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While out hiking today, I came across a spot where someone had fired off a couple dozen shotgun shells, then left the spent cartridges lying around. Dealing with those was simple (put them in my trash bag for later disposal), but there were also four discarded live shells.

What's the best way of dealing with live ammunition while out hiking? I don't like the idea of having it just rattling around in my pack, and once I get it home, I don't know how or where I'd dispose of it.

  • Country is important, the law around this will differ dramatically from UK to Us for example. Which country is this? – user2766 Oct 10 '16 at 13:25
  • This particular incident was in the United States. – Mark Oct 10 '16 at 18:06
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Most gun ranges will accept live ammunition for disposal in my area. I would check there, and if not there, a police department would be my next stop. This answer probably only works in the United States, I am not sure about abroad, and as a commentor pointed out, outside the United States, and especially in Europe, you may be finding military unexploded ordinance left over from the war. Don't try to pick up ordinance like unexploded artillery shells.

Additionally, shotgun shells and other ammunition often contain lead. If you are handling shotgun shells, expended or unexpended, be sure to wash your hands thoroughly before you eat, or wear gloves. Seperate the shells from other items in your pack so you don't contaminate anything. I never allow my children to handle expended shells because lead is particularly hard on children. In reality, picking up a few shells here and there probably isn't going to materially change your lead load, but best practices are certainly to be cautious and if you routinely encounter spent shells, make sure you have good lead abatement habits.

Shotgun shell specific: I have dealt with plastic hulled shotgun shells by using my pocket knife to score the outer shell so that I can remove the end. Then I dump out the pellets (remember they are likely lead), remove the wad, and then you are left with the two most dangerous parts of the shell, the powder and the primer. You can dispose of the powder in any number of ways. My favorite is to make a pile and light it on fire. Without containment, the powder just burns, it doesn't explode. You can also just scatter it and it won't be likely to pose a threat to anyone, however you haven't removed it from the environment at that point. As for the primer, don't try to do anything with it. It will explode if hit with a concussive force. A primer can kill a person if it is up close even without any sort of containment. Just take the leftover primer and shell to your local shooting range for disposal. Now you are hiking back much less AND if a shell happens to detonate in your pack (extremely unlikely), it is only the primer with no powder to ignite, so the damage will likely be nothing or close to nothing.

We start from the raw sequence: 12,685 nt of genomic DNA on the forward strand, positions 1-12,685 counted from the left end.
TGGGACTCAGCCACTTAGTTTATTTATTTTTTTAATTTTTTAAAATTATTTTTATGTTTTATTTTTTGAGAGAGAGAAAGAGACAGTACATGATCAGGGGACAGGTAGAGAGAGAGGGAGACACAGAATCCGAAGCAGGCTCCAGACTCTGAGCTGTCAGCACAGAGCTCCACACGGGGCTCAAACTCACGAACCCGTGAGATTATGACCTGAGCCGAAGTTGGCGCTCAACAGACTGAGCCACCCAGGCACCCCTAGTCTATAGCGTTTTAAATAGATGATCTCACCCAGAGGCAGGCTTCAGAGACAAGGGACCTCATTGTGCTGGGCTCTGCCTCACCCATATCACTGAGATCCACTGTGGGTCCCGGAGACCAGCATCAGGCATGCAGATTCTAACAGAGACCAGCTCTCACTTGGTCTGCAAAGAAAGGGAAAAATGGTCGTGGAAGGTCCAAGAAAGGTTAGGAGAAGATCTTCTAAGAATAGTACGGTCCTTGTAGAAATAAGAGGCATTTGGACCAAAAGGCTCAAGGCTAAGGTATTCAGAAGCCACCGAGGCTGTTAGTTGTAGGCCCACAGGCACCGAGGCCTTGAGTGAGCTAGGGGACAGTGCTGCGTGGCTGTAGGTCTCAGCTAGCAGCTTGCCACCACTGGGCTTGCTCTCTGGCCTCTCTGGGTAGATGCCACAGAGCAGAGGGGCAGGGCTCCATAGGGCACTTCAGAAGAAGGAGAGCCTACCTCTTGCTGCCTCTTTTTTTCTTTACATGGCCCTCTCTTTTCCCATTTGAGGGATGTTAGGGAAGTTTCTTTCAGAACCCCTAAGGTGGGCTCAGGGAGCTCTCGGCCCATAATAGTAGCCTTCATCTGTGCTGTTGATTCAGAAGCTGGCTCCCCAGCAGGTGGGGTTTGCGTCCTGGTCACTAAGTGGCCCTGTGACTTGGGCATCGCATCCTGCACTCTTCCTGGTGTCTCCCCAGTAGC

• +1 The same is also true in Canada. Used shotgun shells that are in good condition can be reloaded by many amateur (private) shotgun shell loaders. Once again the local police or folks of a local gun range can help out. – Ken Graham Oct 9 '16 at 13:49
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    While this is good advice I would also advice anyone that is not entirely sure what kind of ammunition he finds, that he does not touch them at all, simply mark the position and contact authorities. In Switzerland it is quite common in certain regions to find bigger shells and while most are not live, you certainly should not find out about that yourself. – imsodin Oct 9 '16 at 14:35
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    Even a completely intact a shotgun shell isn't particularly dangerous if it's not tightly contained in a chamber. It won't eject the shot with enough force to do anyone harm. When I was a kid out camping with my buddies, tossing a shotgun shell or bullet in the campfire while others weren't looking and then walking away was our idea of a funny prank. It would pop (nothing more), throw a few burning embers (funny to a 13-year old), and that was about it. Unless a bullet/shell has an exploding warhead, it's fairly benign outside of a weapon that can fire it. (Not counting the lead issue.) – Carey Gregory Oct 11 '16 at 2:00
  • @David wrote "A primer can kill a person if it is up close even without any sort of containment." Are you sure about that!? If you do it while holding it tight against your eyeball, then maybe. But if you are just holding an empty shell with unused primer and you strike the primer, setting it off, do you really think it could cause a fatal wound? The primer itself does not contain the explosive force. As Carey points out, even an entire intact shell is unlikely to cause significant harm, though I think Carey does underestimate it slightly. – Aaron Sep 30 '17 at 1:32
  • @CareyGregory You should make note that, in the situation you describe, the shell usually won't eject with enough force to do anyone harm. Occasionally they come out harder, though still not as bad as if shot through a barrel. Myth busters did a thing on that before, and they dumped a bunch of shells into a fire. Most of them would not have hurt anyone nearby, but a few did come out with enough force to probably hurt someone; but again, probably not enough to kill anyone. – Aaron Sep 30 '17 at 1:35

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